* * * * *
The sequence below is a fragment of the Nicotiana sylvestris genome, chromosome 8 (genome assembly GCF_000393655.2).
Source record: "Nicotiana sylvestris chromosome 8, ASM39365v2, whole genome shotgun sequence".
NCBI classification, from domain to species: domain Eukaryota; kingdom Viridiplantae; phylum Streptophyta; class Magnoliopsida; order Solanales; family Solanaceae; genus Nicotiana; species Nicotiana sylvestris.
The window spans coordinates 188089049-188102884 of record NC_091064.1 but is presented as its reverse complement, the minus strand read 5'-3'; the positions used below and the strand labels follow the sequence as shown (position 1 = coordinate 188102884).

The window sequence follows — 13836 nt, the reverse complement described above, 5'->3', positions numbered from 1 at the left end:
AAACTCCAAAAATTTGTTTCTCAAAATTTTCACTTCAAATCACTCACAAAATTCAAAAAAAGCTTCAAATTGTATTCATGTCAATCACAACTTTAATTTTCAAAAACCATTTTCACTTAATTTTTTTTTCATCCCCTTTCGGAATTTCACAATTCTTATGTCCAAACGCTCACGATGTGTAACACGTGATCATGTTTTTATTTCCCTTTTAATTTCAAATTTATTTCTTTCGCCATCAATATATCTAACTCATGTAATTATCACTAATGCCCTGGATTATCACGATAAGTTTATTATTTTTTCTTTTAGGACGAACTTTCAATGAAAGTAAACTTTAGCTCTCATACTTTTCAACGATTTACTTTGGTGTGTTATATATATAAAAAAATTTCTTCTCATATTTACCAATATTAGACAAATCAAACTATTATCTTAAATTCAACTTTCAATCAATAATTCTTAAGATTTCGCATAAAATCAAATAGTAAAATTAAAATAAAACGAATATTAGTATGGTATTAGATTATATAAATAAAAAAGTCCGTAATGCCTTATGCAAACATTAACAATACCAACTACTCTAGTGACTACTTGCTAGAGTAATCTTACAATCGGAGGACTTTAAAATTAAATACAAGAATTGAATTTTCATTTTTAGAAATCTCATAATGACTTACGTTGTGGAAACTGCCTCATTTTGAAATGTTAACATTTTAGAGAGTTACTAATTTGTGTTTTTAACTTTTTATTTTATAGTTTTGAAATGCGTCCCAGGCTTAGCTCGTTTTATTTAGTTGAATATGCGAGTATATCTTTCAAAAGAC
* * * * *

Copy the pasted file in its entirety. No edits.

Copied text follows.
The sequence below is a fragment of the Nicotiana sylvestris genome, chromosome 8 (genome assembly GCF_000393655.2).
Source record: "Nicotiana sylvestris chromosome 8, ASM39365v2, whole genome shotgun sequence".
NCBI classification, from domain to species: domain Eukaryota; kingdom Viridiplantae; phylum Streptophyta; class Magnoliopsida; order Solanales; family Solanaceae; genus Nicotiana; species Nicotiana sylvestris.
The window spans coordinates 188089049-188102884 of record NC_091064.1 but is presented as its reverse complement, the minus strand read 5'-3'; the positions used below and the strand labels follow the sequence as shown (position 1 = coordinate 188102884).

The window sequence follows — 13836 nt, the reverse complement described above, 5'->3', positions numbered from 1 at the left end:
AAACTCCAAAAATTTGTTTCTCAAAATTTTCACTTCAAATCACTCACAAAATTCAAAAAAAGCTTCAAATTGTATTCATGTCAATCACAACTTTAATTTTCAAAAACCATTTTCACTTAATTTTTTTTTCATCCCCTTTCGGAATTTCACAATTCTTATGTCCAAACGCTCACGATGTGTAACACGTGATCATGTTTTTATTTCCCTTTTAATTTCAAATTTATTTCTTTCGCCATCAATATATCTAACTCATGTAATTATCACTAATGCCCTGGATTATCACGATAAGTTTATTATTTTTTCTTTTAGGACGAACTTTCAATGAAAGTAAACTTTAGCTCTCATACTTTTCAACGATTTACTTTGGTGTGTTATATATATAAAAAAATTTCTTCTCATATTTACCAATATTAGACAAATCAAACTATTATCTTAAATTCAACTTTCAATCAATAATTCTTAAGATTTCGCATAAAATCAAATAGTAAAATTAAAATAAAACGAATATTAGTATGGTATTAGATTATATAAATAAAAAAGTCCGTAATGCCTTATGCAAACATTAACAATACCAACTACTCTAGTGACTACTTGCTAGAGTAATCTTACAATCGGAGGACTTTAAAATTAAATACAAGAATTGAATTTTCATTTTTAGAAATCTCATAATGACTTACGTTGTGGAAACTGCCTCATTTTGAAATGTTAACATTTTAGAGAGTTACTAATTTGTGTTTTTAACTTTTTATTTTATAGTTTTGAAATGCGTCCCAGGCTTAGCTCGTTTTATTTAGTTGAATATGCGAGTATATCTTTCAAAAGAC